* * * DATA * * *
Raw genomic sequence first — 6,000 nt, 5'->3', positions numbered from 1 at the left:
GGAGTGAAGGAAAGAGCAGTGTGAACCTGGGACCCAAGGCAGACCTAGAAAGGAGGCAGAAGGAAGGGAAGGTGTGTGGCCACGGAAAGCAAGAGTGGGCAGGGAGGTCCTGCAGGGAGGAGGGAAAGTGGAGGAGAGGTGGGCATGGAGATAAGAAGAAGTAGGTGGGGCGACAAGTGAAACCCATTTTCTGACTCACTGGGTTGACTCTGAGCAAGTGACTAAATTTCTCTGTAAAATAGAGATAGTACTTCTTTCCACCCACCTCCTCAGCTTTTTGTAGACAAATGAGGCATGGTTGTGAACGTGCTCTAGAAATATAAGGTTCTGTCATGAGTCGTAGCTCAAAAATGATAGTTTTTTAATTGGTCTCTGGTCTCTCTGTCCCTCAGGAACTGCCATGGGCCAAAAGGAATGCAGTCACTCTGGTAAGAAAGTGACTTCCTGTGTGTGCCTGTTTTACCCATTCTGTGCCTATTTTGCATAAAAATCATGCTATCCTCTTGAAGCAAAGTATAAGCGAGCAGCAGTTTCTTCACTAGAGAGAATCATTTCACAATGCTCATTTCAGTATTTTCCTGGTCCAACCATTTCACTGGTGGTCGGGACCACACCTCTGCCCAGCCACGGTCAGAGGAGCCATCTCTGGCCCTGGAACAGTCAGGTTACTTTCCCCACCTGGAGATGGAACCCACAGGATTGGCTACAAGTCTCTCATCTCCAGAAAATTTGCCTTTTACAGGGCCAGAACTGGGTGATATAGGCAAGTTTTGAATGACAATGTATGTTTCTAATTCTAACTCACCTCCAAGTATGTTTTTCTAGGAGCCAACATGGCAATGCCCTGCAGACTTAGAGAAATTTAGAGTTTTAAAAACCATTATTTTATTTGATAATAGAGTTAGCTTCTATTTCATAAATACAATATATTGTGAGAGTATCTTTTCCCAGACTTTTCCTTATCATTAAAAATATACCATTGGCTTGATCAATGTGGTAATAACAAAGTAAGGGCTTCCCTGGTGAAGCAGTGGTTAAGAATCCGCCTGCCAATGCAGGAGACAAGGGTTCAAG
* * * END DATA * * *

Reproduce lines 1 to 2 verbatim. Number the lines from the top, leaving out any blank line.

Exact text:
Raw genomic sequence first — 6,000 nt, 5'->3', positions numbered from 1 at the left:
GGAGTGAAGGAAAGAGCAGTGTGAACCTGGGACCCAAGGCAGACCTAGAAAGGAGGCAGAAGGAAGGGAAGGTGTGTGGCCACGGAAAGCAAGAGTGGGCAGGGAGGTCCTGCAGGGAGGAGGGAAAGTGGAGGAGAGGTGGGCATGGAGATAAGAAGAAGTAGGTGGGGCGACAAGTGAAACCCATTTTCTGACTCACTGGGTTGACTCTGAGCAAGTGACTAAATTTCTCTGTAAAATAGAGATAGTACTTCTTTCCACCCACCTCCTCAGCTTTTTGTAGACAAATGAGGCATGGTTGTGAACGTGCTCTAGAAATATAAGGTTCTGTCATGAGTCGTAGCTCAAAAATGATAGTTTTTTAATTGGTCTCTGGTCTCTCTGTCCCTCAGGAACTGCCATGGGCCAAAAGGAATGCAGTCACTCTGGTAAGAAAGTGACTTCCTGTGTGTGCCTGTTTTACCCATTCTGTGCCTATTTTGCATAAAAATCATGCTATCCTCTTGAAGCAAAGTATAAGCGAGCAGCAGTTTCTTCACTAGAGAGAATCATTTCACAATGCTCATTTCAGTATTTTCCTGGTCCAACCATTTCACTGGTGGTCGGGACCACACCTCTGCCCAGCCACGGTCAGAGGAGCCATCTCTGGCCCTGGAACAGTCAGGTTACTTTCCCCACCTGGAGATGGAACCCACAGGATTGGCTACAAGTCTCTCATCTCCAGAAAATTTGCCTTTTACAGGGCCAGAACTGGGTGATATAGGCAAGTTTTGAATGACAATGTATGTTTCTAATTCTAACTCACCTCCAAGTATGTTTTTCTAGGAGCCAACATGGCAATGCCCTGCAGACTTAGAGAAATTTAGAGTTTTAAAAACCATTATTTTATTTGATAATAGAGTTAGCTTCTATTTCATAAATACAATATATTGTGAGAGTATCTTTTCCCAGACTTTTCCTTATCATTAAAAATATACCATTGGCTTGATCAATGTGGTAATAACAAAGTAAGGGCTTCCCTGGTGAAGCAGTGGTTAAGAATCCGCCTGCCAATGCAGGAGACAAGGGTTCAAG